In recent decades, however, criticism of this agricultural system has increased to the extent that the following negative effects of it have become evident: concentration of access and control of land, water, and natural resources consistent with the eviction of peasants and indigenous peoples from their places of origin/habitation; alarming degradation of soils and water sources, and the destruction of natural ecosystems; deforestation, and the significant production of greenhouse gases that contribute to climate change; destruction of rural economies and cultures, and the consequent forced evictions, displacement and forced migration to the cities; poor working conditions on plantations, and the intensive use of pesticides that affect the health of the workers and neighboring communities, as well as the production of food with a questionable nutritional quality, appalling sanitary conditions and the proliferation of diseases caused by this type of food. - Asian Human Rights Commission
 

8.  Farmed animal product production creates a lot of carbon emissions due to things like transport and processing of both the feed and the animals, as well as emissions from the animals themselves.  Climate change has been implicated in increasing the risk of people becoming refugees in low lying regions and in food shortages.  However, Australia does have an average or lower than average carbon footprint when it comes to red meat production.  This does not mean that it is better than alternatives such as plant-based foods, simply that we’re doing a littler better than some other countries when it comes to the production of red meats.  It has been repeatedly found that a plant-based diet has less of an impact on the environment, even when compared to a local food diet that includes meat.  Imagine if you combined a local and vegan diet!

A relevant documentary that you might find interesting is Meat the Truth.

Results show that, for the combined differential production of 11 food items
for which consumption differs among vegetarians and nonvegetarians,
the nonvegetarian diet required 2.9 times more water, 2.5 times more primary
energy, 13 times more fertilizer, and 1.4 times more pesticides than did
the vegetarian diet. The greatest contribution to the differences came from
the consumption of beef in the diet. We found that a nonvegetarian diet
exacts a higher cost on the environment relative to a vegetarian diet.
From an environmental perspective, what a person chooses to eat makes a difference. - Diet and the environment: Does what you eat matter?

 

9.  Overfishing has caused people to turn to piracy in order to survive.  The world’s ‘stock’ of fish is at a critical point.  It has been predicted that all the world’s fisheries will collapse in 2048 unless something is done to stop it.  Unfortunately there is still a huge demand for fish due to an uneducated and apathetic populace.  Thus, many people are now fishing in places that used to be used only by locals to survive, causing the locals to be labelled pirates as they have to defend themselves.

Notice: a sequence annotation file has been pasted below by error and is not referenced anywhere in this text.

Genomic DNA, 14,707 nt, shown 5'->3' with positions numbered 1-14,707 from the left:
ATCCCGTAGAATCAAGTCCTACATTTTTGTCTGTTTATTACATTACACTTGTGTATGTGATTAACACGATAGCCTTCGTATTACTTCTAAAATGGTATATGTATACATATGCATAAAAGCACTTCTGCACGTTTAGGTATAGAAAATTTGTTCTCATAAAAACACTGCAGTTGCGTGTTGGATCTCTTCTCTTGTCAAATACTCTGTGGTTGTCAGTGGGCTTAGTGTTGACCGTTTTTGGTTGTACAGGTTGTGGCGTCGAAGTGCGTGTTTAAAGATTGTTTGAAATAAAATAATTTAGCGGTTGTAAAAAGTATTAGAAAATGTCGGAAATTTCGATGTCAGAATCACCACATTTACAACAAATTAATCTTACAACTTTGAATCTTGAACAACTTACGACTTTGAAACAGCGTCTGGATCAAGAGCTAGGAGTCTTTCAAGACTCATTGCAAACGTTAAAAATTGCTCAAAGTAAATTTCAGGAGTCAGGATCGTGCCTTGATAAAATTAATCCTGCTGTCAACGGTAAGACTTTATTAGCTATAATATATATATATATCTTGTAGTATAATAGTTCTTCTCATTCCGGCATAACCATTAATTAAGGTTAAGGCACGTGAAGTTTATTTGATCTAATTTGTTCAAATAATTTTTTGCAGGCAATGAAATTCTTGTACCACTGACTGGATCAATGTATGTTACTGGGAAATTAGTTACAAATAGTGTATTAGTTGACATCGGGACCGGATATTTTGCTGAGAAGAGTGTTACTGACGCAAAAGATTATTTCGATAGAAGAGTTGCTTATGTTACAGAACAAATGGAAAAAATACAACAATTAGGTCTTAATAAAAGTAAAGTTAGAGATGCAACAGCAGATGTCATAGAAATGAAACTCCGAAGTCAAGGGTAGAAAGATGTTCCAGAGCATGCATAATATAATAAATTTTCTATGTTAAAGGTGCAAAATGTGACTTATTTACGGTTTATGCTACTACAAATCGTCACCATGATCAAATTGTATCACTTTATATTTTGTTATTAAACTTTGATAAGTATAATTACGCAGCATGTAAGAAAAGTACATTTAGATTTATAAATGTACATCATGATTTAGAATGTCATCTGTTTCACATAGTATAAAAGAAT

Somalia loses $300 million worth of fish that is stolen (and slaughtered) from its coasts each year, with people turning to its own bands of pirates to keep their fish for themselves
Senegal is facing similar problems.  The fact that people have to put themselves at risk and turn to piracy in order to stay alive and have something (someone) to eat is reprehensible.  While many people who don’t rely on fish to survive may not miss it from their plates, those who don’t have many other options will be at a severe risk.  It is estimated that overfishing threatens the food security of about 200 million people.

In 2003, a scientific report estimated that industrial fishing had reduced
the number of large ocean fish to just 10 percent of their pre-industrial population. - National Geographic

10.  People working in tanneries to make leather from the skin of animals that have been killed are exposed to numerous dangerous chemicals (chromium is the worst offender from what I can find).  The chemicals can cause cancer, skin diseases, respiratory illnesses while the machinery is also dangerous and can result in amputations.  In India, people have died due to the exposure to these chemicals, due to unsafe working conditions.  People have also died in Bangladesh and are affected by the chemicals in a multitude of ways.  These chemicals can also leach into the water supply and affect the air and soil quality, which in turn causes illnesses and diseases in nearby populations.  People have a tendency to discard of leather instead of recycling it, meaning that the leather ends up in landfill, where chemicals and toxins can eventually leak out and effect water and soil quality.  Leather production does not just kill nonhuman animals (although that is a huge and terrible problem), it also harms and kills human animals.

I personally think that veganism is something that, to work, has to be linked to lots of other movements like food availability, food accessability, equality, workers’ rights, animal rights, land ownership, human rights and more.  Everyone should care about all of these issues and aim to liberate all non-human animals and humans. 

There’s a lot to be done and you can take an easy, quick step now by going vegan.  Don’t stop there though.